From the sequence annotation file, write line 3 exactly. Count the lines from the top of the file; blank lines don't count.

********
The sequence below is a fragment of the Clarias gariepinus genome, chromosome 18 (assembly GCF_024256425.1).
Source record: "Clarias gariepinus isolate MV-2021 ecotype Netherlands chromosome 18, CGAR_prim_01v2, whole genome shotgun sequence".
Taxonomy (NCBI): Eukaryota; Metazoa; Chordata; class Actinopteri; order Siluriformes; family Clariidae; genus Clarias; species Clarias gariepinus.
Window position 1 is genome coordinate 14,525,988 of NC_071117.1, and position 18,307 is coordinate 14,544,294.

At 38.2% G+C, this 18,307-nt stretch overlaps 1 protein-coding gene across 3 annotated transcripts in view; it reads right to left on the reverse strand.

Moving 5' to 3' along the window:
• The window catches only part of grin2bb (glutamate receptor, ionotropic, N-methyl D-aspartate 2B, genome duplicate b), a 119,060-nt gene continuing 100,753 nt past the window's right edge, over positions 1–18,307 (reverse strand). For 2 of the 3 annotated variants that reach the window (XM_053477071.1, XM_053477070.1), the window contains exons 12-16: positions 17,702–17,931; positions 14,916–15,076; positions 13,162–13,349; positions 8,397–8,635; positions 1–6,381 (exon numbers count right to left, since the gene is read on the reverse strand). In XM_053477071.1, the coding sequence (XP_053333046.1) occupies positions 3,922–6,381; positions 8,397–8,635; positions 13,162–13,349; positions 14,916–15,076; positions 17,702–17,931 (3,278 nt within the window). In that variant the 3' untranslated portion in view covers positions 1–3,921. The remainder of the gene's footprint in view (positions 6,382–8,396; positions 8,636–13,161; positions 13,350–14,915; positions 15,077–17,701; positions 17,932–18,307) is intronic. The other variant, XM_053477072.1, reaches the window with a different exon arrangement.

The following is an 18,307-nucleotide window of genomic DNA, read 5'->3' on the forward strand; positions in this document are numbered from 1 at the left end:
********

Taxonomy (NCBI): Eukaryota; Metazoa; Chordata; class Actinopteri; order Siluriformes; family Clariidae; genus Clarias; species Clarias gariepinus.